An historic cave containing artefacts dating back 120,000 years is finally reopening two years after it was broken into and priceless animal bones stolen.
Nobody has even been caught following the thefts from the Buckfastleigh cave system which saw the thieves break through steels doors before trampling over the uniquely preserved archeological site.
As well as causing thousands of pounds of damage damage, they stole an elephant’s tooth and bison bones dating back 120,000 years.
Over the last two years, the owner of the Joint Mitnor cave – the William Pengelly Cave Studies Trust – has created 3D models of the stolen artefacts and then created replicas so they can be returned to where they were originally found in the 500,000-year-old cave.
The trust has also beefed up its security at the cave entrance and is planning to install CCTV.
A formal reopening ceremony will take place on Saturday, August 12, before the cave is again available for guided tours.
Before the break-in at the cave – which is part of a Buckfastleigh cave system that boasts some three kilometres of tunnels – it opened some 45 times a year for visits from schools, college, universities and history groups who had booked in advance.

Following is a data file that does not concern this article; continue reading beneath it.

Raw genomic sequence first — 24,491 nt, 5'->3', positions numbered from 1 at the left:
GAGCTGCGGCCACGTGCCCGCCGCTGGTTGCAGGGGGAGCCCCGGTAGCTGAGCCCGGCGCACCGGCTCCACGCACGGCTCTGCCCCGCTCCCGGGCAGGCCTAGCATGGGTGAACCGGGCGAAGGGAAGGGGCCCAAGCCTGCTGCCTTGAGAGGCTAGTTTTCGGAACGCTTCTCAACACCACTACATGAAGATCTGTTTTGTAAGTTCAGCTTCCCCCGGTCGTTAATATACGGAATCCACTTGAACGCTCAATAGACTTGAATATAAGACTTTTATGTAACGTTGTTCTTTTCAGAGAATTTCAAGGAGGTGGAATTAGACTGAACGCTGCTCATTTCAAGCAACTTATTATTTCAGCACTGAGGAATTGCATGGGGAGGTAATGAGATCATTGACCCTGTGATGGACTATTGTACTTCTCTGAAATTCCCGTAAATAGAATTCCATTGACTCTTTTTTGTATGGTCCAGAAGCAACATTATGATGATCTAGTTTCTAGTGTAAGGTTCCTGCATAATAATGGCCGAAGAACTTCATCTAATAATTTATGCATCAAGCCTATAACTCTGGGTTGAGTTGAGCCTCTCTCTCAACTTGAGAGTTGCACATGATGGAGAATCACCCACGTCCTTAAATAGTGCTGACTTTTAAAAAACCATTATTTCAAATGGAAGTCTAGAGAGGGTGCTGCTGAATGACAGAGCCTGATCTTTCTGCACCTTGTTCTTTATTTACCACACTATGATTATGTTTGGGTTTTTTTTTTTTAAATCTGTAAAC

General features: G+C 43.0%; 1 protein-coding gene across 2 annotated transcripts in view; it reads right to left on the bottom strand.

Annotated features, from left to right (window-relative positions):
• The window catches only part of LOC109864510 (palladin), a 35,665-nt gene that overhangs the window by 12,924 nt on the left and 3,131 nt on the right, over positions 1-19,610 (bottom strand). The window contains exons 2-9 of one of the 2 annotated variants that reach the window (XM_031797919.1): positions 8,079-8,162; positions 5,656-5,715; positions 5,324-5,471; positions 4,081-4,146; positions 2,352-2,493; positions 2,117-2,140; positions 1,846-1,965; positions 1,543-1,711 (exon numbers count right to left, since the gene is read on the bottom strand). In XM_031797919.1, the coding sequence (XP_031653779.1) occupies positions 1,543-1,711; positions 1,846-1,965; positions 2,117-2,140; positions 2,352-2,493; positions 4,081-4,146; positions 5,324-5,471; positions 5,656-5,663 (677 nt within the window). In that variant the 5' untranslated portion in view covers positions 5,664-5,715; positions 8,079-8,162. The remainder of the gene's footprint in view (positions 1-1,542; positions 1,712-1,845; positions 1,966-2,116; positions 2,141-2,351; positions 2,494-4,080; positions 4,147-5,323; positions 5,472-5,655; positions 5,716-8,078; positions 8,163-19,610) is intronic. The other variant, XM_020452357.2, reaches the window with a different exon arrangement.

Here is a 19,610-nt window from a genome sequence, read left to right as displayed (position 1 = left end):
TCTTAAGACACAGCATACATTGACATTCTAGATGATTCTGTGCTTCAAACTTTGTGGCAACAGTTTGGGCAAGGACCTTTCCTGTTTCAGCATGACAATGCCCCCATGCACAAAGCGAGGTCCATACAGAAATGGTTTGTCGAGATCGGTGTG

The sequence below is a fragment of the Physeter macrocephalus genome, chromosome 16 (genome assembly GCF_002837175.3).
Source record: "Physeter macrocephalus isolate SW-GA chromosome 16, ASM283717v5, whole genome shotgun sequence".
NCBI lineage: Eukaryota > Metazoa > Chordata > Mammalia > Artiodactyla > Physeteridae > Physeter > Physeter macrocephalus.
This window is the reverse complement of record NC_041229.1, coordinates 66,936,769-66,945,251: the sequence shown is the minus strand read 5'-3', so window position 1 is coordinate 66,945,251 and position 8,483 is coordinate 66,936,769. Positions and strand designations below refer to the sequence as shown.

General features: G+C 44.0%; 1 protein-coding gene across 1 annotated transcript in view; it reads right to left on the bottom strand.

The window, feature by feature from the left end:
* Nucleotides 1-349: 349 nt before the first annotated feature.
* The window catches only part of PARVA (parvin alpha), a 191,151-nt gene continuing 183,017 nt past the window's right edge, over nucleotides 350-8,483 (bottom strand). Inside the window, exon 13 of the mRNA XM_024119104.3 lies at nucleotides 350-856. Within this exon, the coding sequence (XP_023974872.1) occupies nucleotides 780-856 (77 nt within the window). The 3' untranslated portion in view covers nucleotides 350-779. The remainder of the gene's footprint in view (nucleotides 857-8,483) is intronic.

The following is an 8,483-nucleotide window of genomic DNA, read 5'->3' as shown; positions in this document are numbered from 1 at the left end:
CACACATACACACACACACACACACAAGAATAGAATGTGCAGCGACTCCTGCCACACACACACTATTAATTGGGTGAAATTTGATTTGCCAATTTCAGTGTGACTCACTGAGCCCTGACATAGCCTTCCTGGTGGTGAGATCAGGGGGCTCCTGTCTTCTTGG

Trust secretary Alan Finch said that while not much was stolen in the break-in it was “irreplaceable in the context of that cave”.
He said the cave contained the bones elephants, hippopotamus, lions, bears, hyenas, bison and deer that roamed the area around 120,000 years ago. Many would have fallen into what was then a huge pit following a cave collapse which then reformed as a cave – protecting the remains.
He said: “The most important thing was that the artefacts were in situ where they were originally discovered and that is most unusual. The site was still intact for future research.”
He said that whoever had broken into the cave had “climbed all over the exhibit areas and some of the bones got stolen in the process”.
He said: “The exact cost can only be estimated as we had a great deal of co-operation and goodwill.
“Visits to Natural History Museum, London, which provided the exhibits we needed and arranged the 3-D scanning to a very high definition.
“Birmingham University, which converted that data in exact replica models. The conversion of those models, by creating moulds, then making them in a special gypsum based suitable for the cave environment.
“Specialist scientists from Manchester University made two trips to Devon to carry out repair work then restoration of the damaged area.
“The rebuilding of the security door with improved locking facility.
“We have encountered real expenditure in excess of £2,000 but the true cost, carried by others, runs into many thousands of pounds.”
The cave will be reopened by Prof Patrick Boylan, from Leicester University, who is president of the trust.
Also there will be visitors from the Natural History Museum as well as the experts who had helped create the reproduction artefacts.